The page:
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Personal background: I work on this project, but only as a software engineer -- I didn't travel to Ethiopia, and don't have a development background (other than the last 6+ years at One Laptop Per Child). I'm not speaking for OLPC right now.

> The development community know all about this and are scathing of it.

People taking Approach A often think that the people taking Approach B are foolish and misguided (else they'd work on it themselves); it's not a point that carries normative weight by itself. We have to actually look at the arguments.

> a) these tablets are vastly more expensive than just hiring teachers locally - by orders of magnitude.

Well, steady. The two villages we chose are entirely illiterate -- they have no literate adults, and no-one there has ever been to school. One of the villages has potential access to one school that's 10 miles away and 3000 feet lower, which is not a plausible trip.

So now you've signed up to build two schools, and then find literate teachers who want to live in or spend all of their working time teaching in a remote illiterate village. And you realize that Oromo is highly dialectal, such that the two villages in this case speak dialects that aren't comprehensible to each other; your teacher probably doesn't know their dialect already. Is it still orders of magnitude cheaper than tablets?

> b) More perniciously, the tablets educate in English or Amharic: not in the local language of the population in question, which these children would otherwise speak; their parents are often not fluent in either.

There are no Oromo applications of any kind for Android, so in effect you're saying that this experiment should simply not happen, and these kids should not get to use technology. I don't agree with that.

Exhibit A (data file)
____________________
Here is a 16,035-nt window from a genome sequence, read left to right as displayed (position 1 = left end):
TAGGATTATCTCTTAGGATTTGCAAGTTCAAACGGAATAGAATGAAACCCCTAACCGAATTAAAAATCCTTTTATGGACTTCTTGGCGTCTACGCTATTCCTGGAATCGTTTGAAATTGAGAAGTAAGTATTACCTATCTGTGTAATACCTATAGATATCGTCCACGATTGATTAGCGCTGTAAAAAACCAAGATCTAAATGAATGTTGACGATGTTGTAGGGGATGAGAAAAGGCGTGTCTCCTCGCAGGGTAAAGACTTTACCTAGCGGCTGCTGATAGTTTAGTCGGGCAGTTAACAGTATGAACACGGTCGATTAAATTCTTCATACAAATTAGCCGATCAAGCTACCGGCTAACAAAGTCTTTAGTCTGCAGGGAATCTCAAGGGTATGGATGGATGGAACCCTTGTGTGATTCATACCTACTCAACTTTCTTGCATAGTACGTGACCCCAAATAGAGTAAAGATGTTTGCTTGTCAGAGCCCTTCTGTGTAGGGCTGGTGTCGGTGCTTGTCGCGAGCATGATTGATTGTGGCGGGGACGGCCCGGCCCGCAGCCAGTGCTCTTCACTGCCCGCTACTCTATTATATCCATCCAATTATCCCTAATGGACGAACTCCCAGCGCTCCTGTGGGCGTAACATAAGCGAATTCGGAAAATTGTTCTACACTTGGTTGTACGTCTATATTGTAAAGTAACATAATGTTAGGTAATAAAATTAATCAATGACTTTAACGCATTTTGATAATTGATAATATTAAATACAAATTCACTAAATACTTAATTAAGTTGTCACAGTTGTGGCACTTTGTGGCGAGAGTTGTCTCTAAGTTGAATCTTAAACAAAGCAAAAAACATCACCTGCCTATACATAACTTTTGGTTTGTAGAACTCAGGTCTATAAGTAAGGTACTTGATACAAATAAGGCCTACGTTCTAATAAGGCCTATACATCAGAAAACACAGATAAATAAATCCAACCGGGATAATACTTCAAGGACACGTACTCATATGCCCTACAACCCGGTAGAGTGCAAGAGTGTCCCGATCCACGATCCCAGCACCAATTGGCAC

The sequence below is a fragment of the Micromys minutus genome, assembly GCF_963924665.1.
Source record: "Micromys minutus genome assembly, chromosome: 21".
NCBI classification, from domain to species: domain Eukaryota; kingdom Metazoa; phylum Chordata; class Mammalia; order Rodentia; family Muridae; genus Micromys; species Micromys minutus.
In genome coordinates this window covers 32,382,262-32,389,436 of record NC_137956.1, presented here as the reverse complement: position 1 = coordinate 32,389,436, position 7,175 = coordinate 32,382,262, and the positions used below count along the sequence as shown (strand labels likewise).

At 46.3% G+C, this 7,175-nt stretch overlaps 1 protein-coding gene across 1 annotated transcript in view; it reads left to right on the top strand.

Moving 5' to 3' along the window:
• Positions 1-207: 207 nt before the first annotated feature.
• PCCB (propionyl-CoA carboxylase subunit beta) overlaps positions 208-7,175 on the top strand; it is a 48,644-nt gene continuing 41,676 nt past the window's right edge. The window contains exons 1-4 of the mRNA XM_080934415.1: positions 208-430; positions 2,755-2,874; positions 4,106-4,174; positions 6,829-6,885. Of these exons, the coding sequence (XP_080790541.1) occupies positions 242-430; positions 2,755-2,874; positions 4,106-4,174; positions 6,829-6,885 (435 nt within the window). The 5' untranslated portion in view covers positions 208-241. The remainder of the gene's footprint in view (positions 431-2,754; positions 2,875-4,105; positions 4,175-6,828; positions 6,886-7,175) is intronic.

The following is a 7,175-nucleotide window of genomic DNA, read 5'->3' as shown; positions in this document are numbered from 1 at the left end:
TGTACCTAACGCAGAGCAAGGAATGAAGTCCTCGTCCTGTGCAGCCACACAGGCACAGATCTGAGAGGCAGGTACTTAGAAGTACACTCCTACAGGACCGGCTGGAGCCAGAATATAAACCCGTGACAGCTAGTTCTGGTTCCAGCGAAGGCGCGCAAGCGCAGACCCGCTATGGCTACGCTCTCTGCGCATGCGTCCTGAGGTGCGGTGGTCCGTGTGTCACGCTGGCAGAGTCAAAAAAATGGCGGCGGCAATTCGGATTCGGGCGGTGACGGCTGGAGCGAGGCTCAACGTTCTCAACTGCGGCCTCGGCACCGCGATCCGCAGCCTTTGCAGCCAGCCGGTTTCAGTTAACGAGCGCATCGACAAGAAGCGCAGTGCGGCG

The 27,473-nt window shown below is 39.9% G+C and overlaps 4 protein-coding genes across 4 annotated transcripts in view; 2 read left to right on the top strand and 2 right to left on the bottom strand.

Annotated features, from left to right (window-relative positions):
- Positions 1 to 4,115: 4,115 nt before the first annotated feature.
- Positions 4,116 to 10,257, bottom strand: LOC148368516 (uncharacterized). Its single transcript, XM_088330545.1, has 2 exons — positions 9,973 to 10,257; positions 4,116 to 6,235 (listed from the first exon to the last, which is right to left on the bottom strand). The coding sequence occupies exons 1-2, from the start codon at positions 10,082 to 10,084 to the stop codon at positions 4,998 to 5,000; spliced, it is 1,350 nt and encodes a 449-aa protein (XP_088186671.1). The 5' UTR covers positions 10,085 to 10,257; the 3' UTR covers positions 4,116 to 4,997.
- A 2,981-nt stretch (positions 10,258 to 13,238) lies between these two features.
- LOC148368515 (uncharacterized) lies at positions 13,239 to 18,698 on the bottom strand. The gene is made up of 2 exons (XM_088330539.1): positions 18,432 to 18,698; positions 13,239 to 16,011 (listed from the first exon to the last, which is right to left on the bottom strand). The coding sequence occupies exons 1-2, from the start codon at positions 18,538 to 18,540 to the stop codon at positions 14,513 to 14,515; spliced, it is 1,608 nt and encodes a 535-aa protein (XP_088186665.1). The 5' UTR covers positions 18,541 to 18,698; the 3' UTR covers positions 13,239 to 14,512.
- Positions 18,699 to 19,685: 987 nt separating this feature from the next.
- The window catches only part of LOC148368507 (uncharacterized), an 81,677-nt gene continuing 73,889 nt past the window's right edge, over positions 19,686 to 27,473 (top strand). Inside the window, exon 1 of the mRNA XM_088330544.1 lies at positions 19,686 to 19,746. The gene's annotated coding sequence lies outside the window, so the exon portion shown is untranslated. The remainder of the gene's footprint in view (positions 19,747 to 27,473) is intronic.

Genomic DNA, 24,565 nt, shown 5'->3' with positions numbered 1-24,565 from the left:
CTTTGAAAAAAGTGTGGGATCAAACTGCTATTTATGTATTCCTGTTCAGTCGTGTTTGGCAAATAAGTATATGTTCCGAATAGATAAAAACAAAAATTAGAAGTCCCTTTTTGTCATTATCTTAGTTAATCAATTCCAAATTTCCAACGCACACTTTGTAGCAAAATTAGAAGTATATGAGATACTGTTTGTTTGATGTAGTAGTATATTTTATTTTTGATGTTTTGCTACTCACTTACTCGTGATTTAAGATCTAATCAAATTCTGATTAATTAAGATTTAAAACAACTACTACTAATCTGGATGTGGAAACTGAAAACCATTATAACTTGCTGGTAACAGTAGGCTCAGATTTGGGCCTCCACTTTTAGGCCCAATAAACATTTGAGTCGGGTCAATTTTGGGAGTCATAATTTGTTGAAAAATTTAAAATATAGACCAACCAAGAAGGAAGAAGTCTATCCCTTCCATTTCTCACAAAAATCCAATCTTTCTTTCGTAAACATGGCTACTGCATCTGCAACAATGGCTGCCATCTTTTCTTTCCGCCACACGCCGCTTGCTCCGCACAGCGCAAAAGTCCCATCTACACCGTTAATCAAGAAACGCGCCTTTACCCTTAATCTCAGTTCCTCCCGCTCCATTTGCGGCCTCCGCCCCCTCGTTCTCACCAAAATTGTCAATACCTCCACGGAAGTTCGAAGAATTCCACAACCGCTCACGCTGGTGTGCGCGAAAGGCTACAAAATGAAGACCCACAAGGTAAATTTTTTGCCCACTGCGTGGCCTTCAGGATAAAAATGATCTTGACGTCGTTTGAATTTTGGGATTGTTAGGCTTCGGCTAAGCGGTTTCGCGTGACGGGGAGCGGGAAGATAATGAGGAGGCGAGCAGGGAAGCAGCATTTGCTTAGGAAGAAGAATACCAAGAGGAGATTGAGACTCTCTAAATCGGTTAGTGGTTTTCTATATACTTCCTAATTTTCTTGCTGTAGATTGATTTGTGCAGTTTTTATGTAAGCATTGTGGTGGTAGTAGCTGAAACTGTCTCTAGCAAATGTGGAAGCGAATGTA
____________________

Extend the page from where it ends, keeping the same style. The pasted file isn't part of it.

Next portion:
Even if it's successfully argued that teachers are a better solution for Ethiopia -- I certainly agree that a small class size and a brilliant teacher is a wonderful thing when it's available -- there are a hundred million kids in the world with no access to a school. That seems worth researching a potential amelioration for, right?

Maybe you're missing that this is a pilot-stage experiment that only involved 40 children? It's not being proposed as country-wide policy.

Speaking of small class sizes, the size of these classes are one tablet per child plus a group of friends plus mystery. That's a pretty powerful combination.

Both A and B have valid viewpoints.

The OLPC is a bold experiment. After all, it is bringing a piece of technology that is ahead of the prevailing infrastructure or markets. We don't really know what this will lead to.

These kids can't turn work in PC repairs when people don't have electricity.

These kids can't compete with children from India or China who have formal education.

There are no consumers, no customers, no investors in the village.

However, there is a chance OLPC team might have created something emergent. That when the opportunity arises, these skills will be repurposed. I look forward to what happens next.

Thanks for contributing to such an awesome project.

A self-contained young lady's illustrated primer (thanks, Neal Stephenson) attempting to judge the current knowledge level of the reader with a set of preliminary questions and delivering progressively more advanced, always relevant content would be awesome.

Has anyone attempted to build it not starting at school level, but from ground up (i.e. colors, words, sentences, basic physics, maths, music), while adding content as the first participants progressed?

This is an awesome project. Congratulations. Education needs to be reinvented all over the world. Research like this will help us discover how we really learn, and identify better ways to teach students everywhere.

I love what you're doing. I am curious though, about Negroponte's comment on making a "clean start" with a new village if the project gets funded. What will happen to the kids and the program in the original village?

Just wanted to say thanks for a calm, level-headed, and informative response.

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